View user's profile Send private message Send e-mail
Tyler Jordan





Joined: 15 Mar 2004

Posts: 93

PostPosted: Mon 12 May, 2014 5:41 pm    Post subject:         Reply with quote

I'm gong to go by the descriptions more than the illustrations, because the D&D ilustrations range wildly from mostly ok to WTF were they thinking.
What D&D calls a Falchion most resembles something like a Kriegsmesser, as a two-handed weapon, distinguished from the greatsword by being a dedicated chopper with more power but somewhat less finesse than the latter.

In previous editions, the Falchion was a one-handed chopper much more akin to a Cutlass, I'm not sure what prompted the change.
View user's profile Send private message
Elling Polden




Location: Bergen, Norway
Joined: 19 Feb 2004
Likes: 1 page

Spotlight topics: 1
Posts: 1,576

PostPosted: Tue 13 May, 2014 7:00 am    Post subject:         Reply with quote

I should say that the weapon refered to in D&D is the oversized, two handed falchions shown in the hands of heathens in medevial art.

the logic goes as follows; oriental heathens are described to a late medevial artist as using a "single edged sword." The artists thus draws the heathen with the kind of single edged sword he is familiar with; a falchion. And to bring the point across he makes it ridiculously large.
Victorian scholars look at the image, and deduce from the depiction that oriental heathens used huge two handed falchions.
Gary Gygax reads this book, or more likely, talks to someone who did, and puts down "falchion" as the name of a two handed curved sword.
30 years later, a fantacy artist that has no clue about historical weapons reads Gygax' description, and draws a falchion with a sweihander handle.

I belive there are some chinese or indian executioners swords that could look roughly similar. There are also some depictions of very large falchions in some late medevial manuscripst, but these do not have very long handles.

The best description would probably be "twohanded falchion".

"this [fight] looks curious, almost like a game. See, they are looking around them before they fall, to find a dry spot to fall on, or they are falling on their shields. Can you see blood on their cloths and weapons? No. This must be trickery."
-Reidar Sendeman, from King Sverre's Saga, 1201
View user's profile Send private message Visit poster's website MSN Messenger
Edward Lee




Location: New York
Joined: 05 Jul 2013

Posts: 313

PostPosted: Tue 13 May, 2014 4:08 pm    Post subject:         Reply with quote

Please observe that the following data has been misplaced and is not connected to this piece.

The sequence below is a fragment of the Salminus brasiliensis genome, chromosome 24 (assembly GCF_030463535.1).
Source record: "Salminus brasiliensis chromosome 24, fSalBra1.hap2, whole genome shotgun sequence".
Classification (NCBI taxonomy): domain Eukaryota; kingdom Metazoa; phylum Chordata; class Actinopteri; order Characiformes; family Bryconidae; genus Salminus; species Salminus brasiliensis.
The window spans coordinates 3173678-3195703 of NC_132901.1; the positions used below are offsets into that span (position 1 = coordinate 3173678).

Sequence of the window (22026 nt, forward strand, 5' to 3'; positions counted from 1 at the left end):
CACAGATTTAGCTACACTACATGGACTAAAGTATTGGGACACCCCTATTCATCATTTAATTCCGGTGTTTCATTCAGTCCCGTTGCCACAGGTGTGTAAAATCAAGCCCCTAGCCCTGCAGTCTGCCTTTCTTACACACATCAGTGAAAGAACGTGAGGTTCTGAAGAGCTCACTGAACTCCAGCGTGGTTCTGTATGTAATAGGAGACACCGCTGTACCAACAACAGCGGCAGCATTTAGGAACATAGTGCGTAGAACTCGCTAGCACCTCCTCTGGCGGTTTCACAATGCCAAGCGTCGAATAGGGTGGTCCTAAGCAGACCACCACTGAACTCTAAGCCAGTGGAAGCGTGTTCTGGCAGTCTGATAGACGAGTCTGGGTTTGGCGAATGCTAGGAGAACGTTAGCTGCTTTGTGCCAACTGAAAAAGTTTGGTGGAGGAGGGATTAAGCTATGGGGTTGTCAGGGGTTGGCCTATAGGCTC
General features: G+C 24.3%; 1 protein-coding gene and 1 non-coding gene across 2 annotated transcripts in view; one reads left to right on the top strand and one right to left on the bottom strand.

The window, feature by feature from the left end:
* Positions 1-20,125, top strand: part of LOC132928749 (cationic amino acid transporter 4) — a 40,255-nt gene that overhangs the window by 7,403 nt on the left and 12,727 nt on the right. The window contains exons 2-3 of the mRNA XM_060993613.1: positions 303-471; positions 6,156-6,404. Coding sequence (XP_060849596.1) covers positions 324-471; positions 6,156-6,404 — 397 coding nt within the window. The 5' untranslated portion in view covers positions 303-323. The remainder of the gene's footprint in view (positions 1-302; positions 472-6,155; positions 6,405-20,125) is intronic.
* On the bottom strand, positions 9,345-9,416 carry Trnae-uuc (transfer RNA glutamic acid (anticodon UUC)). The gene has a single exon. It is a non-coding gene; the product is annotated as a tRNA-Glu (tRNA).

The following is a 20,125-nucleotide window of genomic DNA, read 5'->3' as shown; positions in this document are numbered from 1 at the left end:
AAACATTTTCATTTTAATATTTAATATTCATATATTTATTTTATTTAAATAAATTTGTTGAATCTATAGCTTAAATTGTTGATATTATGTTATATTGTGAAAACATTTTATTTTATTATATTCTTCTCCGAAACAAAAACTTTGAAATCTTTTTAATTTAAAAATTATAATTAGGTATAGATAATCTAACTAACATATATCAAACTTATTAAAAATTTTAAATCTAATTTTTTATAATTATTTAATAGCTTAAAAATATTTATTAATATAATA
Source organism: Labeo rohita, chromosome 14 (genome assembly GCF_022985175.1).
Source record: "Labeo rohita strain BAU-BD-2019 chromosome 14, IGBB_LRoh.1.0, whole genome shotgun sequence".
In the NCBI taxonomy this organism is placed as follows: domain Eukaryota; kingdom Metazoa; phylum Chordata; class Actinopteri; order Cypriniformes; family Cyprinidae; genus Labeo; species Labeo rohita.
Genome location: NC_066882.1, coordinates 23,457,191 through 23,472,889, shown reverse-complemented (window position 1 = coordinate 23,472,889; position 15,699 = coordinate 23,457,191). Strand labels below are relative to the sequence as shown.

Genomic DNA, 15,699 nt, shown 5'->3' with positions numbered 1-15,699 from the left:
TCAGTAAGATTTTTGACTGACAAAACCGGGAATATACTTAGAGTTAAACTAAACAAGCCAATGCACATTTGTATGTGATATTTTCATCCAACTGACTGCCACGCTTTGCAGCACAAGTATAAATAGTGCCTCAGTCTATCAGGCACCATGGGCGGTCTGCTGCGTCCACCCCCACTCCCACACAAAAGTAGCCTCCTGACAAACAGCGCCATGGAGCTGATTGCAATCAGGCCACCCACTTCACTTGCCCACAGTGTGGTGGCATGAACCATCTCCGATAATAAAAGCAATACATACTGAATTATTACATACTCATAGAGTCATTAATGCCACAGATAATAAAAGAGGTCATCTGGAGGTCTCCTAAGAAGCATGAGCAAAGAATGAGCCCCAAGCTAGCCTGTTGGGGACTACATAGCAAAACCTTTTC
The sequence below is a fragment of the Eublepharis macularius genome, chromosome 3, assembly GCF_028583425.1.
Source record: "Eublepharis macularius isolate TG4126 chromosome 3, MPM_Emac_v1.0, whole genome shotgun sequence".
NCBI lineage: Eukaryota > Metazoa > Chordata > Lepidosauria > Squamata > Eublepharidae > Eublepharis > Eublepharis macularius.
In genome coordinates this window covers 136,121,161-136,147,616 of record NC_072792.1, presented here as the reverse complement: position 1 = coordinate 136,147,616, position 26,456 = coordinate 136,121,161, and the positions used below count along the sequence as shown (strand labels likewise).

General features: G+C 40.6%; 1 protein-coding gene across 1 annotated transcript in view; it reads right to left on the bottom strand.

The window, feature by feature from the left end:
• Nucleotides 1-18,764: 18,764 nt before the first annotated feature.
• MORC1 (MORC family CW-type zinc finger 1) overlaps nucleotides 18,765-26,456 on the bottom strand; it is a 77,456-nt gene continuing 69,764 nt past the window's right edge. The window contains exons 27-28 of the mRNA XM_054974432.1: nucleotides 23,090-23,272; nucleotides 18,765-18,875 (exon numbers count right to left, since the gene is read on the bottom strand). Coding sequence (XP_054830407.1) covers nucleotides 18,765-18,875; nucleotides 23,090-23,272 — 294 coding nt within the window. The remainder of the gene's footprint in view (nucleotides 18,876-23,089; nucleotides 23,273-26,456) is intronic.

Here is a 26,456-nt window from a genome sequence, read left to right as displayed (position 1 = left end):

The old D&D designs were not that bad. Unlike the modern fantasy designs they just have different parts of different swords meshed together, some of the modern fantasy swords has a gigantic blade and almost impossible to even hold one. And that horse seems to enjoy his master cutting another man in half, just look at him smiling!
View user's profile Send private message
Benjamin H. Abbott




Location: New Mexico
Joined: 28 Feb 2004

Spotlight topics: 1
Posts: 1,187

PostPosted: Tue 13 May, 2014 5:25 pm    Post subject:         Reply with quote

I second that the posted imagine mostly closely resembles a two-handed dao. Various curved, single-edge swords with long handles saw use in China and Japan for ages, so I figure they were pretty effective. As folks have noted, similar weapons appeared in Europe.
Read my historically inspired fantasy fiction in here. I walk along a winding path set by Ludovico Ariosto, William Morris, J. R. R. Tolkien, and Ursula Le Guin.

Out of doubt, out of dark to the day's rising
I came singing in the sun, sword unsheathing.
To hope's end I rode and to heart's breaking:
Now for wrath, now for ruin and a red nightfall!
View user's profile Send private message Visit poster's website
Phil D.




Location: Texas
Joined: 23 Sep 2003
Reading list: 56 books

Posts: 590

PostPosted: Tue 13 May, 2014 5:45 pm    Post subject:         Reply with quote

Somewhat reminds me of this...



http://www.kultofathena.com/product.asp?item=...n+Scimitar

"A bottle of wine contains more philosophy than all the books in the world." -- Louis Pasteur

"A gentleman should never leave the house without a sharp knife, a good watch, and great hat."
View user's profile Send private message


Display posts from previous:   
Forum Index > Off-topic Talk > "falchion" from d&d
Page 1 of 1 Reply to topic
All times are GMT - 8 Hours

View previous topic :: View next topic
Jump to:  
You cannot post new topics in this forum
You cannot reply to topics in this forum
You cannot edit your posts in this forum
You cannot delete your posts in this forum
You cannot vote in polls in this forum
You cannot attach files in this forum
You can download files in this forum






All contents © Copyright 2003-2018 myArmoury.com — All rights reserved
Discussion forums powered by phpBB © The phpBB Group
Switch to the Basic Low-bandwidth Version of the forum